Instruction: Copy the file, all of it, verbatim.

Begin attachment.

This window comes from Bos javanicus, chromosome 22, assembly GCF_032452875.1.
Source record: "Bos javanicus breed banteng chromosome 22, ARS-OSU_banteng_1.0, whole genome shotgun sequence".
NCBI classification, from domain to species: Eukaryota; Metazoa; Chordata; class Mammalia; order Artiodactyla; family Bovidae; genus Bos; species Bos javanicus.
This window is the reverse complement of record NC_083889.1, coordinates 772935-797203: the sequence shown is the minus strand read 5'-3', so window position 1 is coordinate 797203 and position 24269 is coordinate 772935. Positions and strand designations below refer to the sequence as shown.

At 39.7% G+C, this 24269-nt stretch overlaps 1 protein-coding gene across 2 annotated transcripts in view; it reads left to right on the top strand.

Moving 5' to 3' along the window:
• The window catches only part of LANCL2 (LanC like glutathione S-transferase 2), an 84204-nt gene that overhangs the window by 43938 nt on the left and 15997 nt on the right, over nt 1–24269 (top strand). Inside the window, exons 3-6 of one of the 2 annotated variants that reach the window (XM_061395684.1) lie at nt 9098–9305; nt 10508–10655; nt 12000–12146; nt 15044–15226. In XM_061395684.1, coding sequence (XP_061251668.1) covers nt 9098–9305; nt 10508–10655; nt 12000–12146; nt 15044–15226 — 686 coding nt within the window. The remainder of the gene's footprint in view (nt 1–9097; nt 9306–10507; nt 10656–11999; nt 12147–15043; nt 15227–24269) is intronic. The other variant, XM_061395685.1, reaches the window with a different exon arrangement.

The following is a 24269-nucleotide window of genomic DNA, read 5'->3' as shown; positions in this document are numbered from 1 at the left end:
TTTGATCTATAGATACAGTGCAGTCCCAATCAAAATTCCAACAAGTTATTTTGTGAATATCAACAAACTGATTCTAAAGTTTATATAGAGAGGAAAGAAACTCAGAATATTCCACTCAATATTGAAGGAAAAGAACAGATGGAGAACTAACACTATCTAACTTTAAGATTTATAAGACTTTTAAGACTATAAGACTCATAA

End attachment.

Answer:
This window comes from Bos javanicus, chromosome 22, assembly GCF_032452875.1.
Source record: "Bos javanicus breed banteng chromosome 22, ARS-OSU_banteng_1.0, whole genome shotgun sequence".
NCBI classification, from domain to species: Eukaryota; Metazoa; Chordata; class Mammalia; order Artiodactyla; family Bovidae; genus Bos; species Bos javanicus.
This window is the reverse complement of record NC_083889.1, coordinates 772935-797203: the sequence shown is the minus strand read 5'-3', so window position 1 is coordinate 797203 and position 24269 is coordinate 772935. Positions and strand designations below refer to the sequence as shown.

At 39.7% G+C, this 24269-nt stretch overlaps 1 protein-coding gene across 2 annotated transcripts in view; it reads left to right on the top strand.

Moving 5' to 3' along the window:
• The window catches only part of LANCL2 (LanC like glutathione S-transferase 2), an 84204-nt gene that overhangs the window by 43938 nt on the left and 15997 nt on the right, over nt 1–24269 (top strand). Inside the window, exons 3-6 of one of the 2 annotated variants that reach the window (XM_061395684.1) lie at nt 9098–9305; nt 10508–10655; nt 12000–12146; nt 15044–15226. In XM_061395684.1, coding sequence (XP_061251668.1) covers nt 9098–9305; nt 10508–10655; nt 12000–12146; nt 15044–15226 — 686 coding nt within the window. The remainder of the gene's footprint in view (nt 1–9097; nt 9306–10507; nt 10656–11999; nt 12147–15043; nt 15227–24269) is intronic. The other variant, XM_061395685.1, reaches the window with a different exon arrangement.

The following is a 24269-nucleotide window of genomic DNA, read 5'->3' as shown; positions in this document are numbered from 1 at the left end:
TTTGATCTATAGATACAGTGCAGTCCCAATCAAAATTCCAACAAGTTATTTTGTGAATATCAACAAACTGATTCTAAAGTTTATATAGAGAGGAAAGAAACTCAGAATATTCCACTCAATATTGAAGGAAAAGAACAGATGGAGAACTAACACTATCTAACTTTAAGATTTATAAGACTTTTAAGACTATAAGACTCATAA